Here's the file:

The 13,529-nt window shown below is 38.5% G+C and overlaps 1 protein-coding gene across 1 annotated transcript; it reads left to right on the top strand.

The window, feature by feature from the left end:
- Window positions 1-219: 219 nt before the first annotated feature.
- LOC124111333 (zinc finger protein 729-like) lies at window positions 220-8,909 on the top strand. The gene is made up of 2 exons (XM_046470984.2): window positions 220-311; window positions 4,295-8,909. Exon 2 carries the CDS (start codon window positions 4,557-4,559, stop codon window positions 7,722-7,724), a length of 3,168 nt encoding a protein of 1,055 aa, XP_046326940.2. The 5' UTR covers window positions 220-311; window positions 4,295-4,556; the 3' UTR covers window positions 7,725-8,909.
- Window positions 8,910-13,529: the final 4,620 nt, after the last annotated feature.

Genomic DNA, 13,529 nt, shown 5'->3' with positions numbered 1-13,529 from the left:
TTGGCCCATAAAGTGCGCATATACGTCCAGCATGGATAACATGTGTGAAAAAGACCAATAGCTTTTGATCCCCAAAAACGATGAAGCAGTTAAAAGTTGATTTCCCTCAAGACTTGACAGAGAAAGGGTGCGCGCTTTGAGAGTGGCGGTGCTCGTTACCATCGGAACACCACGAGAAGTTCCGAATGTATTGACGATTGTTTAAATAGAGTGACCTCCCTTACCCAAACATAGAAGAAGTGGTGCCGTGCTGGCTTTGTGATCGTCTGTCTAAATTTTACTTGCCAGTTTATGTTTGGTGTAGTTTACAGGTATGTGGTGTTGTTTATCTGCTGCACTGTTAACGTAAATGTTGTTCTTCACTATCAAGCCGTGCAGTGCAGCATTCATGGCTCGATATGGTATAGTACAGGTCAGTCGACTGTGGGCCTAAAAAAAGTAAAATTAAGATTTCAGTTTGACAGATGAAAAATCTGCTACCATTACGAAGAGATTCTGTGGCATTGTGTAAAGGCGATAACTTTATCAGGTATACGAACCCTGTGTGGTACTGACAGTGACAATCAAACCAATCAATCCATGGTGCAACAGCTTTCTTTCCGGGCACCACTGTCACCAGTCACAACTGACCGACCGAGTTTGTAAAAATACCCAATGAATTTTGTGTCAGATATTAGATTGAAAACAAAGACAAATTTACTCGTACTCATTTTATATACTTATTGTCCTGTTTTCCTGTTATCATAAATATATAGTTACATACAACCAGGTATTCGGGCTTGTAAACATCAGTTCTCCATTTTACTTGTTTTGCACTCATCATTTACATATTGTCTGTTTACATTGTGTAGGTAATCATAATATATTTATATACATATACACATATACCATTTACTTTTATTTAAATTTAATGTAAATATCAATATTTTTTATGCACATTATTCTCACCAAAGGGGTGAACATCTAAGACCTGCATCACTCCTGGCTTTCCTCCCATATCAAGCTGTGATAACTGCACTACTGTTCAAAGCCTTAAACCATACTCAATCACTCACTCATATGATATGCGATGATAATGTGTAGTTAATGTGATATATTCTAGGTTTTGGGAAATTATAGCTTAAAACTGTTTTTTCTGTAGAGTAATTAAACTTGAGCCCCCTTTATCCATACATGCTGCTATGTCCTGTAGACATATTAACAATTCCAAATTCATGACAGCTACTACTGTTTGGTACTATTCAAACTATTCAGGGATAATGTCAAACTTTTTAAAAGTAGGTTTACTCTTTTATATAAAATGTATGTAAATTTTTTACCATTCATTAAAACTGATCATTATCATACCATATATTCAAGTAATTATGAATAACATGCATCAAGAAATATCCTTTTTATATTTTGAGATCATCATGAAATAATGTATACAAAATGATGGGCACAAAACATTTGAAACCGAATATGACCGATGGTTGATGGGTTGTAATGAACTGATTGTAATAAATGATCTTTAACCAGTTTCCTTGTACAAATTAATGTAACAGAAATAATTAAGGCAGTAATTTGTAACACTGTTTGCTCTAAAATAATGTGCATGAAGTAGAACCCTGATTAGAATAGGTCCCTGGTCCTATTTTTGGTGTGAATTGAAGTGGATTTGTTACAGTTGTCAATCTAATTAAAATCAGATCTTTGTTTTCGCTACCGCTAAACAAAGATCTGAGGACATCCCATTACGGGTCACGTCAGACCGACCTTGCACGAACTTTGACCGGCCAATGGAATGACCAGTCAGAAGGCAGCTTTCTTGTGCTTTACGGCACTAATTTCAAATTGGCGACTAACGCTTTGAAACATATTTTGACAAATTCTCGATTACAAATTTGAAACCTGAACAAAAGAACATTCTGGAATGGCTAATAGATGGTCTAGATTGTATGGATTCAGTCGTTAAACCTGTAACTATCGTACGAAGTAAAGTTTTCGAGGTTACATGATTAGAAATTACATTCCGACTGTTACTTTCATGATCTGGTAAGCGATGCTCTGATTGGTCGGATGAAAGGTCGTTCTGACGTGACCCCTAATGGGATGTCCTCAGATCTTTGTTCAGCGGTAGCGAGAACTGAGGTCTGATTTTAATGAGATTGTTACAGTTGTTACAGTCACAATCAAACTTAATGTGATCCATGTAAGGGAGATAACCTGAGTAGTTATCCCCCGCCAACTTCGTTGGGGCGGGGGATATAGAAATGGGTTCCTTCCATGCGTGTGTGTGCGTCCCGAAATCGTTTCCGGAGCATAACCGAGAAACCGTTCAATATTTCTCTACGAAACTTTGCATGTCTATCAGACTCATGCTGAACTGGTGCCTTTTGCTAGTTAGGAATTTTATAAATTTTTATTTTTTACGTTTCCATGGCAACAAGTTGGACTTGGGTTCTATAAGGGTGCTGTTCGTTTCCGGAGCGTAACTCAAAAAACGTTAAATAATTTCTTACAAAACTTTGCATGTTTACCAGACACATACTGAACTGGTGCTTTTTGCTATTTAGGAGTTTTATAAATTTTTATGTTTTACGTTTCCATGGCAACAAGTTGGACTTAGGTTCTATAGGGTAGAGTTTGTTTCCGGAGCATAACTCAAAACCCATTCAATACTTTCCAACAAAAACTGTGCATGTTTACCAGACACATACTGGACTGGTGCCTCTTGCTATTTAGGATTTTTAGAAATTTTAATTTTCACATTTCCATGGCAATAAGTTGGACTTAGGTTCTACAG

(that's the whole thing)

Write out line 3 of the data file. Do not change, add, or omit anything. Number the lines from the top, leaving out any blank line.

- Window positions 1-219: 219 nt before the first annotated feature.